What a difference a week makes. Last week I was revelling in the grandeur of the great outdoors. This week I’m sequestered from it, seldom venturing out-of-doors because of the proximity of a fire.
The streets of our city are now relatively deserted. Two weeks before Christmas. The people who are venturing out are wearing specific kinds of face masks to help filter the fouled air. We’ve been repeatedly warned to stay inside. Many stores and most schools are closed. Neighboring towns have had to evacuate.
Some people leave at the first sign of trouble, others hold out. There’s always a certain amount of uncertainty around these events and unless the firemen order an evacuation, it’s a judgement call. From my personal experience, the women are the first to say, let’s get-the-hell-out-of-here! The precariousness of a slight wind change can change the future of a life in just moments.
The world starts feeling increasingly and uncomfortably surreal as a fire progresses because nothing looks as you would expect it to. This what has become of our picture postcard town over the last several days. I haven’t shown the fallen ash that coats our trees, sidewalks and cars.
There’s a fine line between laughing and crying they say, and there’s a fine line between reactions to the spectacular nature of a major fire. Fascination quickly turns into Alarm. At first, I note a subtle difference as sunlight is filtered through the smoke. It’s like looking at the world through rose-coloured glasses. Everything becomes tinged with pink. It doesn’t register immediately as a danger sign to me. One glance at the sun, as a cherry red disk in the sky, lets me know otherwise. That triggers a small bit of excitement within me. You understand very quickly at a primal level that you might be in for a battle. The fight/flight response is activated.
Pink turns to yellow before turning to yuck.
The sky quickly loses its allure when it takes on a grey-brown yellow color as visibility and air quality diminish.
The vicious Santa Ana winds have not hit here. We experience an eerie stillness that feels just plain weird. Mild excitement morphs into mild anxiety, as reports from other affected communities come in. It’s wait and see for us. I gasp as videos of the fire’s ferocity become available. I try to imagine how it feels to homeowners as images of destroyed lives and homes are shown on the tv screen.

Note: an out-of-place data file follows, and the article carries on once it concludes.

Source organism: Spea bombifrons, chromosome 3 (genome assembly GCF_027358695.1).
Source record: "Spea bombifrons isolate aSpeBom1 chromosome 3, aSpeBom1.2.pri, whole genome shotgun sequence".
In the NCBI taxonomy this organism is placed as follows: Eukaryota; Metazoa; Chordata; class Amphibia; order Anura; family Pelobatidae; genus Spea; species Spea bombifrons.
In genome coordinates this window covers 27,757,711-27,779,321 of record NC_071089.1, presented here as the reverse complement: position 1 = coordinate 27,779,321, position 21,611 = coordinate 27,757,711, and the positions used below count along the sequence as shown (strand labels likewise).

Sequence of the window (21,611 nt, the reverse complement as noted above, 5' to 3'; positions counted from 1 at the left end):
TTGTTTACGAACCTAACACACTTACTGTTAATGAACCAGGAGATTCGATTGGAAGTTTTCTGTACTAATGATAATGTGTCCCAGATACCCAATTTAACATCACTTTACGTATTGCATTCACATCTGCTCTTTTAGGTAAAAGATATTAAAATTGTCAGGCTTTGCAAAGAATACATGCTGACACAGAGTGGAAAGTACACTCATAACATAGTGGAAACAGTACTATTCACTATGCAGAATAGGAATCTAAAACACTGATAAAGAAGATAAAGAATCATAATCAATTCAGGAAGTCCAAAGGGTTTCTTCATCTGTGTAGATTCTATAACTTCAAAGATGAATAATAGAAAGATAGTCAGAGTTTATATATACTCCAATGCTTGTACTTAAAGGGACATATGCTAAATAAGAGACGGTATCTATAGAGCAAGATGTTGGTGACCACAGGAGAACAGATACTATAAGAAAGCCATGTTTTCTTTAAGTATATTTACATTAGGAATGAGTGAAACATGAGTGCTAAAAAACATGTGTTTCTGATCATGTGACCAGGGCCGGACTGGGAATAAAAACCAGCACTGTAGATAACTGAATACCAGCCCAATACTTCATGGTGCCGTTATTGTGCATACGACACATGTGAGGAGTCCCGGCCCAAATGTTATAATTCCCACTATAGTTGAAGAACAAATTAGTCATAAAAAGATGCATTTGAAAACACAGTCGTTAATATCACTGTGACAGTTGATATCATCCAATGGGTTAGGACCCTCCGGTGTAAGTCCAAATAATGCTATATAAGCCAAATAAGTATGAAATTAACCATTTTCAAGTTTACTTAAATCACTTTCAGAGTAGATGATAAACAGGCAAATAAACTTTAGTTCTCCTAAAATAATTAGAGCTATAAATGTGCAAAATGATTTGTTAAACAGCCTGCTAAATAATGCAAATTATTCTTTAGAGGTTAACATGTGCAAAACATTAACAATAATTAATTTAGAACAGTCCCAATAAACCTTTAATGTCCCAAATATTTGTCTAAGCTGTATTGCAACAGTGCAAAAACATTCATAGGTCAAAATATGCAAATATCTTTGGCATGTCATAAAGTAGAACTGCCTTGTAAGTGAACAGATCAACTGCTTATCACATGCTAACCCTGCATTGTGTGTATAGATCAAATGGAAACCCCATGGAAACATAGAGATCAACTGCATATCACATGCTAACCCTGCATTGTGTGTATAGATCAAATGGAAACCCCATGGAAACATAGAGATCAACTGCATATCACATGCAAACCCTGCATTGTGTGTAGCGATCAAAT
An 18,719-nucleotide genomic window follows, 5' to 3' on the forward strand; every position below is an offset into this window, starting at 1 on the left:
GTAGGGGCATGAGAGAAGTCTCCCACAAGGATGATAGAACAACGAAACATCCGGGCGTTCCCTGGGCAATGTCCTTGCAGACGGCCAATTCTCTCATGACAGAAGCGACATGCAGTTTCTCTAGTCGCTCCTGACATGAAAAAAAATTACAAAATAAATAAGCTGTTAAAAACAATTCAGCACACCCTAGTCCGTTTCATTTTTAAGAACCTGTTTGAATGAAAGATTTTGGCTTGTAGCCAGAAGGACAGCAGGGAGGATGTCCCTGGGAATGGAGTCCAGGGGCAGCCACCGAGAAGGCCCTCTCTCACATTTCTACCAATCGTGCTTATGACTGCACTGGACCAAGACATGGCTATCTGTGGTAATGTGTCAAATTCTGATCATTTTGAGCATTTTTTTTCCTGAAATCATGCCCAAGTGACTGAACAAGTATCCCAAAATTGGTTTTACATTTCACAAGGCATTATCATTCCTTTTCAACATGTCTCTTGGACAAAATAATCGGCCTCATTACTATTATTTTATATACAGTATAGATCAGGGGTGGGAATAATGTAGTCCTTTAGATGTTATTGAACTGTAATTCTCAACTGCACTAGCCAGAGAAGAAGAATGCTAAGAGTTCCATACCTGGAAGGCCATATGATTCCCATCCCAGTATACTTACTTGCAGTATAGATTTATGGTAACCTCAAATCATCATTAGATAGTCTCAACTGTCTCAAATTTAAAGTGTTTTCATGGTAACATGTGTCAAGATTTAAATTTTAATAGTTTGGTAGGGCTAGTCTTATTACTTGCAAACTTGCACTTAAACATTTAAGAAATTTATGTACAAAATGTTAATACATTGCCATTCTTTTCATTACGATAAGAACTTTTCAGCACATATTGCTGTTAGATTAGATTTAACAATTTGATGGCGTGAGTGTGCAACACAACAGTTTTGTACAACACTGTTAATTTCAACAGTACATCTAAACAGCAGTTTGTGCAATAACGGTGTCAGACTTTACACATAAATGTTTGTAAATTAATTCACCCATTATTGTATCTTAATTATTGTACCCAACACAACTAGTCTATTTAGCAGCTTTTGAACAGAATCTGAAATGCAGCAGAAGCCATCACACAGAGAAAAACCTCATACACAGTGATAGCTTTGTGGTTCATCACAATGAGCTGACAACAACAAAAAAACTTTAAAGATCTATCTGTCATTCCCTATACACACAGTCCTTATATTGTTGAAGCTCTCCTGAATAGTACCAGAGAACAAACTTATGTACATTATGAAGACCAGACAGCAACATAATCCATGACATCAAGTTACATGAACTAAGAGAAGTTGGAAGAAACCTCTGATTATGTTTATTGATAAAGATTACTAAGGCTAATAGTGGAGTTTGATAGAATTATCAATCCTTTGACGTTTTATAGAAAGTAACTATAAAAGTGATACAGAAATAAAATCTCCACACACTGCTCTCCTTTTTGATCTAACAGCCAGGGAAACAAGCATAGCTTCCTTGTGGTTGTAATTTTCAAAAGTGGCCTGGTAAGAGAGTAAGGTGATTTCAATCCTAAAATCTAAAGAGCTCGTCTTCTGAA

How quickly one’s life and landscape can transform from “normal” to deadly! It’s awe-inspiring and horrifying to see the color of the night skies above the active fire ridges turn from black to psychedelic orange. Our electricity flickers off and on as if to remind me that it could go down at any moment for good, making a difficult situation much more so.
I have an ominous feeling that the destruction of our natural world is mirroring the destruction of our political landscape. My sense of stability has been altered since Trump took office.The word “apocalypse” comes to mind. I’m reminded of the emotional discomfort I felt in my teens when I watched the movie On the Beach The film made me into a lifelong anti-nuclear activist.
At one point, the fire reaches the Pacific.
Life can change in an instant. We all know this, but living through a natural disaster brings it home with force. I now think of the many people for whom this uncertainty is a daily reality and acknowledge I’ve had it easy in my life. I resist thinking that this is the new normal, although my governor and my knowledge, suggest otherwise.
Because of climate change, we are told that there is a likelihood of these events becoming more frequent. Fire season has always been a part of life in CA, but now the season has extended in both directions. The unease I feel is partly a result of the knowledge that there are millions of Americans who still do not take this threat (i.e. climate change) seriously. Woe unto them and woe unto us. Their denial means we all face a more precarious future, living on the edge of fire, hurricanes, flooding etc. that will present more and more challenges and bring with it more tragedy.
Please, please pay attention.